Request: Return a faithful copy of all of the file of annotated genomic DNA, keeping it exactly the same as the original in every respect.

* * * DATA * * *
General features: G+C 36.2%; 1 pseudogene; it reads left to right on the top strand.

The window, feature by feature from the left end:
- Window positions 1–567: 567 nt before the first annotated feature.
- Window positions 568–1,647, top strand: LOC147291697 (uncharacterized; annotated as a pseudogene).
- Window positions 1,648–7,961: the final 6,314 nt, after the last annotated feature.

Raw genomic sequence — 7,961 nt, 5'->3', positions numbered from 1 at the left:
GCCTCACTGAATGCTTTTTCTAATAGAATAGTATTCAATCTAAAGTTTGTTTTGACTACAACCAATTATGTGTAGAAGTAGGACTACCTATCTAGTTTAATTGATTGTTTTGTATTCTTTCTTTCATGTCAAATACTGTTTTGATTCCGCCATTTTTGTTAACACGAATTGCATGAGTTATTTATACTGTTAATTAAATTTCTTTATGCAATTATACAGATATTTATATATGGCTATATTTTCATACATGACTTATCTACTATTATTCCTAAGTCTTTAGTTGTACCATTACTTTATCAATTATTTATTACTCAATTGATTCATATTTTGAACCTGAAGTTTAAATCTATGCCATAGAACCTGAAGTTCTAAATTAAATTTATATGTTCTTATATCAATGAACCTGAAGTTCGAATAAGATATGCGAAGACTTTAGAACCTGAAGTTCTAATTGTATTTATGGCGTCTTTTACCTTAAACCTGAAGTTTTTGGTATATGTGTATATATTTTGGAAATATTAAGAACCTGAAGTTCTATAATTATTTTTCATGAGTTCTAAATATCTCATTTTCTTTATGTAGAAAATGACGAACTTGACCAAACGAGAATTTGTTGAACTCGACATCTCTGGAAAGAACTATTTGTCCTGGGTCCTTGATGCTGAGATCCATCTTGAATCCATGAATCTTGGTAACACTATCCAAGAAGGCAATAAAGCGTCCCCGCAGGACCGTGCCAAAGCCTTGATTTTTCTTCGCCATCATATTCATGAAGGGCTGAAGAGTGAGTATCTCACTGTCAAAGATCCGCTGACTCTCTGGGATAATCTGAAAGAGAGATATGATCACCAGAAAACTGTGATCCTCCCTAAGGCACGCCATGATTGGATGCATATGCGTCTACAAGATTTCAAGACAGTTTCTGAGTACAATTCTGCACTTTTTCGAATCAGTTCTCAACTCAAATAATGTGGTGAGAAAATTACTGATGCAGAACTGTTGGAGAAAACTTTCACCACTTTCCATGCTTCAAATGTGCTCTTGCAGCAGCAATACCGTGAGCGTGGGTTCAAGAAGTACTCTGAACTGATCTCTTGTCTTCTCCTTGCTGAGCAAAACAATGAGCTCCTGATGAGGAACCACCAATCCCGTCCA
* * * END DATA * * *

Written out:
General features: G+C 36.2%; 1 pseudogene; it reads left to right on the top strand.

The window, feature by feature from the left end:
- Window positions 1–567: 567 nt before the first annotated feature.
- Window positions 568–1,647, top strand: LOC147291697 (uncharacterized; annotated as a pseudogene).
- Window positions 1,648–7,961: the final 6,314 nt, after the last annotated feature.

Raw genomic sequence — 7,961 nt, 5'->3', positions numbered from 1 at the left:
GCCTCACTGAATGCTTTTTCTAATAGAATAGTATTCAATCTAAAGTTTGTTTTGACTACAACCAATTATGTGTAGAAGTAGGACTACCTATCTAGTTTAATTGATTGTTTTGTATTCTTTCTTTCATGTCAAATACTGTTTTGATTCCGCCATTTTTGTTAACACGAATTGCATGAGTTATTTATACTGTTAATTAAATTTCTTTATGCAATTATACAGATATTTATATATGGCTATATTTTCATACATGACTTATCTACTATTATTCCTAAGTCTTTAGTTGTACCATTACTTTATCAATTATTTATTACTCAATTGATTCATATTTTGAACCTGAAGTTTAAATCTATGCCATAGAACCTGAAGTTCTAAATTAAATTTATATGTTCTTATATCAATGAACCTGAAGTTCGAATAAGATATGCGAAGACTTTAGAACCTGAAGTTCTAATTGTATTTATGGCGTCTTTTACCTTAAACCTGAAGTTTTTGGTATATGTGTATATATTTTGGAAATATTAAGAACCTGAAGTTCTATAATTATTTTTCATGAGTTCTAAATATCTCATTTTCTTTATGTAGAAAATGACGAACTTGACCAAACGAGAATTTGTTGAACTCGACATCTCTGGAAAGAACTATTTGTCCTGGGTCCTTGATGCTGAGATCCATCTTGAATCCATGAATCTTGGTAACACTATCCAAGAAGGCAATAAAGCGTCCCCGCAGGACCGTGCCAAAGCCTTGATTTTTCTTCGCCATCATATTCATGAAGGGCTGAAGAGTGAGTATCTCACTGTCAAAGATCCGCTGACTCTCTGGGATAATCTGAAAGAGAGATATGATCACCAGAAAACTGTGATCCTCCCTAAGGCACGCCATGATTGGATGCATATGCGTCTACAAGATTTCAAGACAGTTTCTGAGTACAATTCTGCACTTTTTCGAATCAGTTCTCAACTCAAATAATGTGGTGAGAAAATTACTGATGCAGAACTGTTGGAGAAAACTTTCACCACTTTCCATGCTTCAAATGTGCTCTTGCAGCAGCAATACCGTGAGCGTGGGTTCAAGAAGTACTCTGAACTGATCTCTTGTCTTCTCCTTGCTGAGCAAAACAATGAGCTCCTGATGAGGAACCACCAATCCCGTCCA